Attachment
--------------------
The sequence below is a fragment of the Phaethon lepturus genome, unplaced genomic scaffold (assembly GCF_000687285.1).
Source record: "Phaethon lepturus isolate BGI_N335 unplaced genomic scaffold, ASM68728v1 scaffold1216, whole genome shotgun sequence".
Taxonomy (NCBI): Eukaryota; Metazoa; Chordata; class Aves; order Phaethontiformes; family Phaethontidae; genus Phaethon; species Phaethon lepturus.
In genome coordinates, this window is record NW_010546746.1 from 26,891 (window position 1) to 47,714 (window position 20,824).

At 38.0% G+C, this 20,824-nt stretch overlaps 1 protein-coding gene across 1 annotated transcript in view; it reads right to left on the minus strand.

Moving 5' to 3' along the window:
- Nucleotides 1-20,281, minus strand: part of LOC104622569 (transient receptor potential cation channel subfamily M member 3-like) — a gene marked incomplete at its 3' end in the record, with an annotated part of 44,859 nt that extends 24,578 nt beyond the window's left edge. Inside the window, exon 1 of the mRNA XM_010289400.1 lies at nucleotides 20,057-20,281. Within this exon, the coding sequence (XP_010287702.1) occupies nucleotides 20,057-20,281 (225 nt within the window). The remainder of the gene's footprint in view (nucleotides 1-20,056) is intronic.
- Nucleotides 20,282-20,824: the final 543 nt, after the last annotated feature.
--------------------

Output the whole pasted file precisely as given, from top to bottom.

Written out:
The sequence below is a fragment of the Phaethon lepturus genome, unplaced genomic scaffold (assembly GCF_000687285.1).
Source record: "Phaethon lepturus isolate BGI_N335 unplaced genomic scaffold, ASM68728v1 scaffold1216, whole genome shotgun sequence".
Taxonomy (NCBI): Eukaryota; Metazoa; Chordata; class Aves; order Phaethontiformes; family Phaethontidae; genus Phaethon; species Phaethon lepturus.
In genome coordinates, this window is record NW_010546746.1 from 26,891 (window position 1) to 47,714 (window position 20,824).

At 38.0% G+C, this 20,824-nt stretch overlaps 1 protein-coding gene across 1 annotated transcript in view; it reads right to left on the minus strand.

Moving 5' to 3' along the window:
- Nucleotides 1-20,281, minus strand: part of LOC104622569 (transient receptor potential cation channel subfamily M member 3-like) — a gene marked incomplete at its 3' end in the record, with an annotated part of 44,859 nt that extends 24,578 nt beyond the window's left edge. Inside the window, exon 1 of the mRNA XM_010289400.1 lies at nucleotides 20,057-20,281. Within this exon, the coding sequence (XP_010287702.1) occupies nucleotides 20,057-20,281 (225 nt within the window). The remainder of the gene's footprint in view (nucleotides 1-20,056) is intronic.
- Nucleotides 20,282-20,824: the final 543 nt, after the last annotated feature.